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The Social Embeddedness of Consumption: Towards the Relationship of Income and Expenditures over Time in Germany

Bögenhold, Dieter and Fachinger, Uwe (2000): The Social Embeddedness of Consumption: Towards the Relationship of Income and Expenditures over Time in Germany.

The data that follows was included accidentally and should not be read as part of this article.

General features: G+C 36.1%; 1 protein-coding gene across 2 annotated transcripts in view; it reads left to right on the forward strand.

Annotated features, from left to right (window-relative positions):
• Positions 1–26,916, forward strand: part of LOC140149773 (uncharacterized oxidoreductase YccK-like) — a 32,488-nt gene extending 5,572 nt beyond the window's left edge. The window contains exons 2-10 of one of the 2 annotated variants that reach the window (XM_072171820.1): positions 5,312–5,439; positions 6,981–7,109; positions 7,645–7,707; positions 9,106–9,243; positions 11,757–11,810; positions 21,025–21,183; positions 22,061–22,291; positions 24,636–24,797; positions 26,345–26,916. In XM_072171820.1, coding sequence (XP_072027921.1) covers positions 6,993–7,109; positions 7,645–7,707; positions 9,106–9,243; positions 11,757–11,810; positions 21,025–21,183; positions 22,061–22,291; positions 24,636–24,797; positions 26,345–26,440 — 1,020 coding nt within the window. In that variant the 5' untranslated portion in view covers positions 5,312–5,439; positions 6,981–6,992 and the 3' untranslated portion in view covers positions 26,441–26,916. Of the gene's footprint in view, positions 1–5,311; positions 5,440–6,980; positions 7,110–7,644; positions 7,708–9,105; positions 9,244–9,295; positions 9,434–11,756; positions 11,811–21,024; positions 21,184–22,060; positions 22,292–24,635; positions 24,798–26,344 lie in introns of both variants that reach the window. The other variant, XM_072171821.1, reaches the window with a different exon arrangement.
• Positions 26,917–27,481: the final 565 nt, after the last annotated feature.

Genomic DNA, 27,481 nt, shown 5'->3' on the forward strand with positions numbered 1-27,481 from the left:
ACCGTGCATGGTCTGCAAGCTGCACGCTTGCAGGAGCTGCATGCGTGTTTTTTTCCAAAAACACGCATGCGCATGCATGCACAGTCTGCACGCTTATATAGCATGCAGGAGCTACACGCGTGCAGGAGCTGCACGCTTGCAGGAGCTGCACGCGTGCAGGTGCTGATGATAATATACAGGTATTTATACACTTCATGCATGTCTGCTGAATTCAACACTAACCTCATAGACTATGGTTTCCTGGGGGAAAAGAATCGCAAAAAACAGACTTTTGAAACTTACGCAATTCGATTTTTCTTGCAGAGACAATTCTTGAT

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Expenditures and their patterns over time are expressions of the standard of living of individuals, households, and the society they live in. Nevertheless social and economic analysis focused rather on the analysis of production than on consumption, and income was widely used as a main indicator of (economic) well-being. On the other hand, expenditure regards as a measure to describe and estimate the participation of households in the wealth of nation. Therefore, there is an interest in the relationship of income and spending money. It is often considered that expenditure and income are the two sides of the same coin called “social inequality”. This assumption implies a strong relationship between these two measures of welfare inequality. Due to the lack of longitudinal data in Germany, we used repeated crosssectional data (RCS) in our empirical analysis which is based on the West German Income and Expenditure Survey (IES) in 1973, 1978, 1983, 1988 and 1993. The IES’s are representative cross-sections of all West German households, collected by the Federal Statistical Office of Germany. Descriptive methods are used to separate age, cohort, and period effects just as the RCS enables us to use a linear model to shed some light on this issue. The analysis indicates that the relationship between income and expenditure is given but weak: The higher the income the looser the concrete expenditure structure in terms of real consumption is. All in all, the social organisation of consumption is a research object in itself to obtain information about the living standard of individuals and households.

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